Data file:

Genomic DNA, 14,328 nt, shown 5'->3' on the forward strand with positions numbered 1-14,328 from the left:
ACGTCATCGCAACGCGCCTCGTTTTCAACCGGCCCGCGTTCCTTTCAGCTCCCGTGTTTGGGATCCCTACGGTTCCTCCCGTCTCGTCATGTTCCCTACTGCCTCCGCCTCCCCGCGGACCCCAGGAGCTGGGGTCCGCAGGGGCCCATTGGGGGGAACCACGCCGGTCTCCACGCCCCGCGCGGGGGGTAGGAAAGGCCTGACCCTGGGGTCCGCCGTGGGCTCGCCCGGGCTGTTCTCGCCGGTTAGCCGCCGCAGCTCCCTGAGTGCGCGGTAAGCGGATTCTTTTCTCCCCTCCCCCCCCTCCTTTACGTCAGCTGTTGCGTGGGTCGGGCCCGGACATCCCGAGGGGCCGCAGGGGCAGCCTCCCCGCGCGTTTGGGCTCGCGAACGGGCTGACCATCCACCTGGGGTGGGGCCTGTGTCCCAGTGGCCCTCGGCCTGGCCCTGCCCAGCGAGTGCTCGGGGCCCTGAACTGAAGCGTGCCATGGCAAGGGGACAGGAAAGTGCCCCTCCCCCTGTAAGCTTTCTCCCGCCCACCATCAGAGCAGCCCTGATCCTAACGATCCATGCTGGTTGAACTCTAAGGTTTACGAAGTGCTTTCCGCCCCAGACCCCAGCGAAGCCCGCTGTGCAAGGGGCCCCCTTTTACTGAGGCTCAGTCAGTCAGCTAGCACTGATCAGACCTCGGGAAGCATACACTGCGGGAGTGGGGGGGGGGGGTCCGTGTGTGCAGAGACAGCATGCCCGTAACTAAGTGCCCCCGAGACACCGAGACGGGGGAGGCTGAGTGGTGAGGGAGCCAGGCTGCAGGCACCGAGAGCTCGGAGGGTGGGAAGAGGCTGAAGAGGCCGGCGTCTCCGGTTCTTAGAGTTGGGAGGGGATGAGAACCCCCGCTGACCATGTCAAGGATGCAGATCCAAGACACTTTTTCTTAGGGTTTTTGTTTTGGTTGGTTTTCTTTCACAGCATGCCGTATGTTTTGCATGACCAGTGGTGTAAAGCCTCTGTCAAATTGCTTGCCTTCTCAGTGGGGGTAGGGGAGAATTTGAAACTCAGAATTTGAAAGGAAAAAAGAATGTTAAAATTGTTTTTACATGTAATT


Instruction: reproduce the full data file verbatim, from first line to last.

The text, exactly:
Genomic DNA, 14,328 nt, shown 5'->3' on the forward strand with positions numbered 1-14,328 from the left:
ACGTCATCGCAACGCGCCTCGTTTTCAACCGGCCCGCGTTCCTTTCAGCTCCCGTGTTTGGGATCCCTACGGTTCCTCCCGTCTCGTCATGTTCCCTACTGCCTCCGCCTCCCCGCGGACCCCAGGAGCTGGGGTCCGCAGGGGCCCATTGGGGGGAACCACGCCGGTCTCCACGCCCCGCGCGGGGGGTAGGAAAGGCCTGACCCTGGGGTCCGCCGTGGGCTCGCCCGGGCTGTTCTCGCCGGTTAGCCGCCGCAGCTCCCTGAGTGCGCGGTAAGCGGATTCTTTTCTCCCCTCCCCCCCCTCCTTTACGTCAGCTGTTGCGTGGGTCGGGCCCGGACATCCCGAGGGGCCGCAGGGGCAGCCTCCCCGCGCGTTTGGGCTCGCGAACGGGCTGACCATCCACCTGGGGTGGGGCCTGTGTCCCAGTGGCCCTCGGCCTGGCCCTGCCCAGCGAGTGCTCGGGGCCCTGAACTGAAGCGTGCCATGGCAAGGGGACAGGAAAGTGCCCCTCCCCCTGTAAGCTTTCTCCCGCCCACCATCAGAGCAGCCCTGATCCTAACGATCCATGCTGGTTGAACTCTAAGGTTTACGAAGTGCTTTCCGCCCCAGACCCCAGCGAAGCCCGCTGTGCAAGGGGCCCCCTTTTACTGAGGCTCAGTCAGTCAGCTAGCACTGATCAGACCTCGGGAAGCATACACTGCGGGAGTGGGGGGGGGGGGTCCGTGTGTGCAGAGACAGCATGCCCGTAACTAAGTGCCCCCGAGACACCGAGACGGGGGAGGCTGAGTGGTGAGGGAGCCAGGCTGCAGGCACCGAGAGCTCGGAGGGTGGGAAGAGGCTGAAGAGGCCGGCGTCTCCGGTTCTTAGAGTTGGGAGGGGATGAGAACCCCCGCTGACCATGTCAAGGATGCAGATCCAAGACACTTTTTCTTAGGGTTTTTGTTTTGGTTGGTTTTCTTTCACAGCATGCCGTATGTTTTGCATGACCAGTGGTGTAAAGCCTCTGTCAAATTGCTTGCCTTCTCAGTGGGGGTAGGGGAGAATTTGAAACTCAGAATTTGAAAGGAAAAAAGAATGTTAAAATTGTTTTTACATGTAATT